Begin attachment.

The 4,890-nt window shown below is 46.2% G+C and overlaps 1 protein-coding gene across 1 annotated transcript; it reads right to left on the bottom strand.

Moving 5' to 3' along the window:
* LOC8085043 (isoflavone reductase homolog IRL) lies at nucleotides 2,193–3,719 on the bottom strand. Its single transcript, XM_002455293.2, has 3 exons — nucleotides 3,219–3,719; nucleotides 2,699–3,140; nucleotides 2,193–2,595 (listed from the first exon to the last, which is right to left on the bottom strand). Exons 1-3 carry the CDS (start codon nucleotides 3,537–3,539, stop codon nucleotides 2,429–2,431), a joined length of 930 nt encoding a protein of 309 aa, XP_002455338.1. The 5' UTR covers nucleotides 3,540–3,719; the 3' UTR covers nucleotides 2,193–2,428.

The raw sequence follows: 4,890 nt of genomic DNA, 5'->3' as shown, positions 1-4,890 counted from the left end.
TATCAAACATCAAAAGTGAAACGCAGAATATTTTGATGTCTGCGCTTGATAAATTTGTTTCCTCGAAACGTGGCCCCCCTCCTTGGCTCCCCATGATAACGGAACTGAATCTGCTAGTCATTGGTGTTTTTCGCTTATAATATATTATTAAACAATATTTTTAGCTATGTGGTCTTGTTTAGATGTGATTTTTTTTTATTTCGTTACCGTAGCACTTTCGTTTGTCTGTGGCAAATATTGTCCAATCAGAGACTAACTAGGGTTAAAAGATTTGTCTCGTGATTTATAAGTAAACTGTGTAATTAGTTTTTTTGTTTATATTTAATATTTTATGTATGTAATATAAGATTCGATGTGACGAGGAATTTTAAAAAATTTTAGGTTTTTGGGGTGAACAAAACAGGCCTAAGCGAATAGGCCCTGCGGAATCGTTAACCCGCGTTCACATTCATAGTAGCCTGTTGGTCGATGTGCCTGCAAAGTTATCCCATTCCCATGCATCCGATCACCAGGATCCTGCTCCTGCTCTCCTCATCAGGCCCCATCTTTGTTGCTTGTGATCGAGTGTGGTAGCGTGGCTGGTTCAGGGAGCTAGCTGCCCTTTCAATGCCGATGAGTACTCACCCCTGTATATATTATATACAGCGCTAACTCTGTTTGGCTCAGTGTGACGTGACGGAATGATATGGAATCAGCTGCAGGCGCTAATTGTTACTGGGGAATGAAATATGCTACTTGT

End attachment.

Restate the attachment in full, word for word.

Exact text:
The 4,890-nt window shown below is 46.2% G+C and overlaps 1 protein-coding gene across 1 annotated transcript; it reads right to left on the bottom strand.

Moving 5' to 3' along the window:
* LOC8085043 (isoflavone reductase homolog IRL) lies at nucleotides 2,193–3,719 on the bottom strand. Its single transcript, XM_002455293.2, has 3 exons — nucleotides 3,219–3,719; nucleotides 2,699–3,140; nucleotides 2,193–2,595 (listed from the first exon to the last, which is right to left on the bottom strand). Exons 1-3 carry the CDS (start codon nucleotides 3,537–3,539, stop codon nucleotides 2,429–2,431), a joined length of 930 nt encoding a protein of 309 aa, XP_002455338.1. The 5' UTR covers nucleotides 3,540–3,719; the 3' UTR covers nucleotides 2,193–2,428.

The raw sequence follows: 4,890 nt of genomic DNA, 5'->3' as shown, positions 1-4,890 counted from the left end.
TATCAAACATCAAAAGTGAAACGCAGAATATTTTGATGTCTGCGCTTGATAAATTTGTTTCCTCGAAACGTGGCCCCCCTCCTTGGCTCCCCATGATAACGGAACTGAATCTGCTAGTCATTGGTGTTTTTCGCTTATAATATATTATTAAACAATATTTTTAGCTATGTGGTCTTGTTTAGATGTGATTTTTTTTTATTTCGTTACCGTAGCACTTTCGTTTGTCTGTGGCAAATATTGTCCAATCAGAGACTAACTAGGGTTAAAAGATTTGTCTCGTGATTTATAAGTAAACTGTGTAATTAGTTTTTTTGTTTATATTTAATATTTTATGTATGTAATATAAGATTCGATGTGACGAGGAATTTTAAAAAATTTTAGGTTTTTGGGGTGAACAAAACAGGCCTAAGCGAATAGGCCCTGCGGAATCGTTAACCCGCGTTCACATTCATAGTAGCCTGTTGGTCGATGTGCCTGCAAAGTTATCCCATTCCCATGCATCCGATCACCAGGATCCTGCTCCTGCTCTCCTCATCAGGCCCCATCTTTGTTGCTTGTGATCGAGTGTGGTAGCGTGGCTGGTTCAGGGAGCTAGCTGCCCTTTCAATGCCGATGAGTACTCACCCCTGTATATATTATATACAGCGCTAACTCTGTTTGGCTCAGTGTGACGTGACGGAATGATATGGAATCAGCTGCAGGCGCTAATTGTTACTGGGGAATGAAATATGCTACTTGT